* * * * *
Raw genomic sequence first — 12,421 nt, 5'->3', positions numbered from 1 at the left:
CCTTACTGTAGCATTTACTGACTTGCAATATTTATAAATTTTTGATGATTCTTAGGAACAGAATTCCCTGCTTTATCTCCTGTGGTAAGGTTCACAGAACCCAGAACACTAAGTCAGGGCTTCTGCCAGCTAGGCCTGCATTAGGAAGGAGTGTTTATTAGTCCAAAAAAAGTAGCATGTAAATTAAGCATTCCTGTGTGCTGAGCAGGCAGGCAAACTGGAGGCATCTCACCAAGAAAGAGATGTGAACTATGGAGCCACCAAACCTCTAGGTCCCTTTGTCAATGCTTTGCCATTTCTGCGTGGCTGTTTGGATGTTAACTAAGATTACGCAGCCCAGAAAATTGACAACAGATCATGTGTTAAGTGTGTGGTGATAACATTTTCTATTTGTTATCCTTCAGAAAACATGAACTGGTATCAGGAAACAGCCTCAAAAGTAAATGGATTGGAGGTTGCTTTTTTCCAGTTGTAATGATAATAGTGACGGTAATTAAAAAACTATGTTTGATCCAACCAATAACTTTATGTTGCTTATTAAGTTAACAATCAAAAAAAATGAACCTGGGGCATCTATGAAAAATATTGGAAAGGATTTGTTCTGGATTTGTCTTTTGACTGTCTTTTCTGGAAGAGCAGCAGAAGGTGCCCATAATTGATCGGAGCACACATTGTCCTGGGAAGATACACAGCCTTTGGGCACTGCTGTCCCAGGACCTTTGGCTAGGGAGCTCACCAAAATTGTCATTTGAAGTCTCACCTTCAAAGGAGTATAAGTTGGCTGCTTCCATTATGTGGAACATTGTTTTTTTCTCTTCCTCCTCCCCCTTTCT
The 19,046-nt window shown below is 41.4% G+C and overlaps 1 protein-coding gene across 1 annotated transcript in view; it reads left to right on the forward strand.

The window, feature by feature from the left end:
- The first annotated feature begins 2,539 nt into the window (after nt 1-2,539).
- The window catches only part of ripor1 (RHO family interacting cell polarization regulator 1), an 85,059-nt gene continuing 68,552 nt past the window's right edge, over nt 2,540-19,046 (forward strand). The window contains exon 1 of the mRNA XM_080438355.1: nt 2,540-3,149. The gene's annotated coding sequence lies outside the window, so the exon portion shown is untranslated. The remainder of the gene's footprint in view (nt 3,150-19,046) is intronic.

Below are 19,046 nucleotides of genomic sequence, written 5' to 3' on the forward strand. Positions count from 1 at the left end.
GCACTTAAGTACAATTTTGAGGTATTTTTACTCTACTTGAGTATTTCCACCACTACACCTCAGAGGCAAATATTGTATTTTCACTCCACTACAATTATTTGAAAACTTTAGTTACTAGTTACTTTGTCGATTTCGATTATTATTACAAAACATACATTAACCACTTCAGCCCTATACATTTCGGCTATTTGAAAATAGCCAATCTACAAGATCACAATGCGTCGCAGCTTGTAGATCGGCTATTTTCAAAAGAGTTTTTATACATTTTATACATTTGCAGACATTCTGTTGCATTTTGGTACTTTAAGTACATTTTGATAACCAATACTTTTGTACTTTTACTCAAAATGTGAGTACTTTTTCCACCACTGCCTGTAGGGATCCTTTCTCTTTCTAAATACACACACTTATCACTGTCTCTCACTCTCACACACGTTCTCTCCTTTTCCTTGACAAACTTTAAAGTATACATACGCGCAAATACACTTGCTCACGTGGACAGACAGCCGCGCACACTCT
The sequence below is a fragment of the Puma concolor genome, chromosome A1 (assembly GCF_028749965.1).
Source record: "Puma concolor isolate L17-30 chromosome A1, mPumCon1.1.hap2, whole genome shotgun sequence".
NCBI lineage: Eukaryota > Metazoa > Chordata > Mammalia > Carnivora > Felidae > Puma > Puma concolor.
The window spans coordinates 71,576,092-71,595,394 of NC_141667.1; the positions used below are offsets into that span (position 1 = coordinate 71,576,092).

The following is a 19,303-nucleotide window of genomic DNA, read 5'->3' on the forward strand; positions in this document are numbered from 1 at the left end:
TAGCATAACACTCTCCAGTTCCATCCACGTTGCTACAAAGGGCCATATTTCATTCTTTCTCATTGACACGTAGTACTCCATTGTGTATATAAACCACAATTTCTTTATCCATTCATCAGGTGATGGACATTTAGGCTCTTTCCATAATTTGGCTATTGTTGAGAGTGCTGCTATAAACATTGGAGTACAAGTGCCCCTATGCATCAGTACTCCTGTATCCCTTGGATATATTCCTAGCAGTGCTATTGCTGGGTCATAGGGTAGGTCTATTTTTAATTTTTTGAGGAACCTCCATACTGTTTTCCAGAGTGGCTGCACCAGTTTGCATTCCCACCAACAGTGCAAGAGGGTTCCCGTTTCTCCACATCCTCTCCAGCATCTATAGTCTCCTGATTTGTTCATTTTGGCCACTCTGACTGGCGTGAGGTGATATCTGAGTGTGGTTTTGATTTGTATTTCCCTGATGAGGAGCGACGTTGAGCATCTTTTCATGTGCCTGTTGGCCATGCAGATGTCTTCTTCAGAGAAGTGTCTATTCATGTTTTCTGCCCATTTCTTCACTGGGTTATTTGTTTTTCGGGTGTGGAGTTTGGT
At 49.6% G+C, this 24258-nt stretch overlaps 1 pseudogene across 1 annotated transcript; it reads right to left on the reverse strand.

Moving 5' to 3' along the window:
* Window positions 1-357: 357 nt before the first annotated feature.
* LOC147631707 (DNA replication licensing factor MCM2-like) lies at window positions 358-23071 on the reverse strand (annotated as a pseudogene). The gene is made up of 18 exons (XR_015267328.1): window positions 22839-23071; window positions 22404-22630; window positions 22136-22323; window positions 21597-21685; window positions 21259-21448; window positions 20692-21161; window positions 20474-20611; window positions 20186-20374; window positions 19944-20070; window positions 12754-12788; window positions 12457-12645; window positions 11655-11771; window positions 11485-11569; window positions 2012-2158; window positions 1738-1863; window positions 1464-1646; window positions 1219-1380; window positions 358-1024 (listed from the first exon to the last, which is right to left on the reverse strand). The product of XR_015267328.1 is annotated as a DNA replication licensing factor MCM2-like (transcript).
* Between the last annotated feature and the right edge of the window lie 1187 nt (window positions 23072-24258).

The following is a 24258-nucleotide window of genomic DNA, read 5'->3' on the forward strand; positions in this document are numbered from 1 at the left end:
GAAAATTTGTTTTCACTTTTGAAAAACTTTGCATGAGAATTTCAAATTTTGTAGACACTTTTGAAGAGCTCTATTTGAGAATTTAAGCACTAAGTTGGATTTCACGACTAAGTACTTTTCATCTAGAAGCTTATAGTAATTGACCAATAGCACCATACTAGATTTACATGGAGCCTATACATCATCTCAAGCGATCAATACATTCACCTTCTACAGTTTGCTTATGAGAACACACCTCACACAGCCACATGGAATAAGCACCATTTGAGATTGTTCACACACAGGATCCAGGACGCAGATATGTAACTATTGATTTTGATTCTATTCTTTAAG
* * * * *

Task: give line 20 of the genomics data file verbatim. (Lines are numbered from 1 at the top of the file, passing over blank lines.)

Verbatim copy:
The following is a 24258-nucleotide window of genomic DNA, read 5'->3' on the forward strand; positions in this document are numbered from 1 at the left end: